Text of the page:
Teaching chiefs demand 10% pay hike
The EIS teaching union say the rise would help address the recruitment ‘crisis’ facing the profession.
Teaching chiefs are demanding a 10% pay rise in 2018 as the “first step” to restoring wages to an “acceptable level”.
The EIS, Scotland’s largest teaching union, will submit the pay claim to employers and the Scottish Government via the Scottish Negotiating Committee for Teachers (SNCT).
This will be followed by a social media campaign, highlighting 10 reasons why teachers should be given the substantial rise – including the need to tackle the recruitment “crisis” in the profession.
The Scottish Government’s pay policy for 2018-19 proposes a 3% rise for public sectors, but with teachers employed by local authorities their wages are paid by councils.
EIS general secretary Larry Flanagan pledged the union would send a “very strong and very clear message to local authorities and the Scottish Government” that teachers “deserve a substantial pay rise”.
The EIS has launched its 2018 Pay Campaign: Value Education, Value Teachers. Today's meeting of EIS Council has also agreed the teachers' pay claim that the EIS will propose via the SNCT - calling for a 10% pay increase for all teachers. See https://t.co/ASiTkd59nc for more info.— EIS (@EISUnion) January 26, 2018
He stated: “The Scottish Government has repeatedly said that education is its number one priority, and local authority representatives have also spoken of the importance of teachers in the delivery of high quality education.
“Our campaign will reflect this, in urging that the teachers who are central to the provision of education be properly valued and fairly paid for the vital work that they do.
“A good first step towards restoring teachers’ pay to an acceptable level would be the delivery of a 10% pay increase for all teachers in 2018.”
Teachers’ pay has fallen by “at least 20% in real terms” over the last decade, Mr Flanagan said, adding there was a “substantial amount of data” in support of their Value Education – Value Teachers campaign.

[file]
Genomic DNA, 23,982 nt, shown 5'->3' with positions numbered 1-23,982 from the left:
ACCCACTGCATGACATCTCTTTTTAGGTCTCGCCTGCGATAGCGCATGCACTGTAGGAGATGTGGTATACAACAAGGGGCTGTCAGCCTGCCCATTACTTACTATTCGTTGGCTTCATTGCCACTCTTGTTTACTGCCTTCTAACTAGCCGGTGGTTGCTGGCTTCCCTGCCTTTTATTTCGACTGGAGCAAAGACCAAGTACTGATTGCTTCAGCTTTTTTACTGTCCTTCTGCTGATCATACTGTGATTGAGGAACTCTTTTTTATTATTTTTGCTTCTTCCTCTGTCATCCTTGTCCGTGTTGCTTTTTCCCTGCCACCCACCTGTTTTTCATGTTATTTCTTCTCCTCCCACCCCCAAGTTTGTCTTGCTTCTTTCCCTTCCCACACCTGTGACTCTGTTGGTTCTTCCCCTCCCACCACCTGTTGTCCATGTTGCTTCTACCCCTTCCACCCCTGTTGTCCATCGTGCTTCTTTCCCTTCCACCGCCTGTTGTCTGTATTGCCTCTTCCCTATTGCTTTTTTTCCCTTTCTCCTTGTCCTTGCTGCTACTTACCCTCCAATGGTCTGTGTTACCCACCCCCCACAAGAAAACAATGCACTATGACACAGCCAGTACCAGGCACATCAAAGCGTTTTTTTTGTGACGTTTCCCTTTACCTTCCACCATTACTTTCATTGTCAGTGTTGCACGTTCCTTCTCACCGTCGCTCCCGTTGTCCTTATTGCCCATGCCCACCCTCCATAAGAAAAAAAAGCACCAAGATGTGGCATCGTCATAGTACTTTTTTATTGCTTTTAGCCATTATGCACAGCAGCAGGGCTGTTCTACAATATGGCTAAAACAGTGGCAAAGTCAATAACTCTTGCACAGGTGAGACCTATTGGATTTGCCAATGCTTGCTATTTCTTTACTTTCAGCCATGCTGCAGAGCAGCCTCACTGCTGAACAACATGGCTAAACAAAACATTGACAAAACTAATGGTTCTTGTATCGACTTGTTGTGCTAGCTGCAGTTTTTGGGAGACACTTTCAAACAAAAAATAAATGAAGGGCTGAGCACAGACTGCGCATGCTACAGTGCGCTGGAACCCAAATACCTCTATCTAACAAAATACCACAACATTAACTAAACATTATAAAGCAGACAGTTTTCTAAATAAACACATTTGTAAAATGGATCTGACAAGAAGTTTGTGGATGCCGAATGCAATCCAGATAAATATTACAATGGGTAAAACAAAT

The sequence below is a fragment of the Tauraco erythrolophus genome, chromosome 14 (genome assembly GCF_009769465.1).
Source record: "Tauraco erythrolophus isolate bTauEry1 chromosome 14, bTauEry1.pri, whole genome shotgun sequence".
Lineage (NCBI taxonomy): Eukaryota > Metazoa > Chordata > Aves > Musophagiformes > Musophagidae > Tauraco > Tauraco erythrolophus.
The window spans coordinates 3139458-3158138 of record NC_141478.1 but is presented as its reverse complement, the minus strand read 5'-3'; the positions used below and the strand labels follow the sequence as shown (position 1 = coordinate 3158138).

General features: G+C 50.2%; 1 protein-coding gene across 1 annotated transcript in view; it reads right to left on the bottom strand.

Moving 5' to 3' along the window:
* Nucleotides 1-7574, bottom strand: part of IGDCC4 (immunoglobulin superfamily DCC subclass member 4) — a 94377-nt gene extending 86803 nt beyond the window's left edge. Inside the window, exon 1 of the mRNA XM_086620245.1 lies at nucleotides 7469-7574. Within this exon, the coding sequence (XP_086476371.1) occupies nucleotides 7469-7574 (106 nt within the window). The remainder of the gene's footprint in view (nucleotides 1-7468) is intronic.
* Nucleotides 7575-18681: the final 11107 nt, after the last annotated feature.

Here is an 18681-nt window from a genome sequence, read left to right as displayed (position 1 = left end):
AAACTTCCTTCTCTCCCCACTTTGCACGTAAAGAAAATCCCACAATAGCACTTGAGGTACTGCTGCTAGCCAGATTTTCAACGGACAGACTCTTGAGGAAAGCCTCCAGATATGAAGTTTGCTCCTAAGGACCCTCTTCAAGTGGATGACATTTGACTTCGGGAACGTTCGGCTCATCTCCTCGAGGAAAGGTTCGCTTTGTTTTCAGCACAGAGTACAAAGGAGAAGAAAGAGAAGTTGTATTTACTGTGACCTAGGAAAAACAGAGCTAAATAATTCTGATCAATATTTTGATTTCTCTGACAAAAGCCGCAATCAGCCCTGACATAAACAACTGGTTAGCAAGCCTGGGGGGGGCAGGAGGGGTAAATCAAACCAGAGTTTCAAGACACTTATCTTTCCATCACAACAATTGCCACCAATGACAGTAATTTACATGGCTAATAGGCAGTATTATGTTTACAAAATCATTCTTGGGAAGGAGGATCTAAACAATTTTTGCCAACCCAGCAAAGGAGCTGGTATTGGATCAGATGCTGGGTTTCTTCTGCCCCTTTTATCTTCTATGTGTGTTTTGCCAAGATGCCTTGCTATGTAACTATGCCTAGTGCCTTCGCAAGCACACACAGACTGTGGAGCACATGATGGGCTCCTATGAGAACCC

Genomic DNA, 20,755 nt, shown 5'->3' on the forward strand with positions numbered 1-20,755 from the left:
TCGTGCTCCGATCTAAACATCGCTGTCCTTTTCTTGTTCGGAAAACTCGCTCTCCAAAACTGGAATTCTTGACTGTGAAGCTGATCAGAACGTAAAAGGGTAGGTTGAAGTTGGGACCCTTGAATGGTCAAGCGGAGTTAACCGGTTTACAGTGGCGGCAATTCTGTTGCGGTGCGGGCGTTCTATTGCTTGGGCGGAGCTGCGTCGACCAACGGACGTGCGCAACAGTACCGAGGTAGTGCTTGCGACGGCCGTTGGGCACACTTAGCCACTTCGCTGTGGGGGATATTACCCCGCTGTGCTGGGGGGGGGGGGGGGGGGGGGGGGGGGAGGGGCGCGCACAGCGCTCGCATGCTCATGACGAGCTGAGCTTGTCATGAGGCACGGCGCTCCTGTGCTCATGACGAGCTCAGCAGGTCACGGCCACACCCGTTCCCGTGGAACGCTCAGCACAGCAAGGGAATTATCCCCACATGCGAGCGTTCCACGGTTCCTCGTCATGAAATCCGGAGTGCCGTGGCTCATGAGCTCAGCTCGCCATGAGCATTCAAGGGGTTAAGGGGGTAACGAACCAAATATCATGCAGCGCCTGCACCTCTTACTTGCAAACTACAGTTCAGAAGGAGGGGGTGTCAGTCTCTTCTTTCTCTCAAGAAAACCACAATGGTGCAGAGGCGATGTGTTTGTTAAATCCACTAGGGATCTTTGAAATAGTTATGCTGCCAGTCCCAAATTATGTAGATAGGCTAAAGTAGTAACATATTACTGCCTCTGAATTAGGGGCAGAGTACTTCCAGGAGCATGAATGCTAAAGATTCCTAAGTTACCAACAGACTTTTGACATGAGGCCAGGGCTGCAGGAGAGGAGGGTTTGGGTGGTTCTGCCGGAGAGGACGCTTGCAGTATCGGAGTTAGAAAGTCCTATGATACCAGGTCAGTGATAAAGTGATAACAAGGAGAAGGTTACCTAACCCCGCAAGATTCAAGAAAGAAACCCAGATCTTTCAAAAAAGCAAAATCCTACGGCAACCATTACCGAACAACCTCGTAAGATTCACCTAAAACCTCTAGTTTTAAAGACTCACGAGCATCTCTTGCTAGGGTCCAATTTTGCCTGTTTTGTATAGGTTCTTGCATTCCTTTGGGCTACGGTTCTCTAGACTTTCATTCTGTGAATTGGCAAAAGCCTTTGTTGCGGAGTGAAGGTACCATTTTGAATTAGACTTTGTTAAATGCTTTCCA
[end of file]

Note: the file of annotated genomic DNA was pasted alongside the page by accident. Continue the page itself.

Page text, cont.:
The union leader said: “When increases to pension contributions and national insurance are factored in, Scotland’s teachers have suffered a real-terms cut of almost 25% in their take-home pay.
“For the teachers who deliver the government’s number one priority – the education of our young people – to be so severely undervalued is something that simply cannot continue. It is time for a fair pay rise for all of Scotland’s teachers.”
EIS president Nicola Fisher, a primary teacher from Glasgow, said: “For far too long, Scotland’s teachers have been punished for a financial crisis which they did not create.
“Austerity and ideologically driven attacks on the public sector from Westminster governments, coupled with financial decisions made here in Scotland, have caused our pay to decline dramatically.
“For almost a decade, we have been subject to a succession of pay freezes, pay caps and real-terms pay cuts. This has demoralised the profession, with severe consequences for teacher recruitment and retention.
“If our employers and the Scottish Government are serious about valuing education, they also need to value us as teachers. This means paying us a fair wage, which compares favourably to other professions and to teachers in other countries.”
A Scottish Government spokeswoman said: “Teachers’ pay is a matter for the Scottish Negotiating Committee for Teachers (SNCT) and negotiations for 2018-19 will begin once the unions have formally lodged their pay claims. The Scottish Government will play our part in those discussions.
“It should be noted this government was the first in the UK to commit to lift the 1% public sector pay cap, and the teachers’ pay deal for 2017-18 reflects this commitment.
“That deal also commits members of the Scottish Negotiating Committee for Teachers (SNCT) to undertaking a strategic review of pay and reward to ensure teaching remains an attractive career, and we will play our part in that process.”
Councillor Gail Macgregor, resources spokeswoman for the local government body Cosla, said: “We have our first meeting on the pay deal for teachers in early February. We got the claim today which we will now take away and carefully consider – obviously taking full cognisance that, as employers, our pay awards have to be both sustainable and affordable.”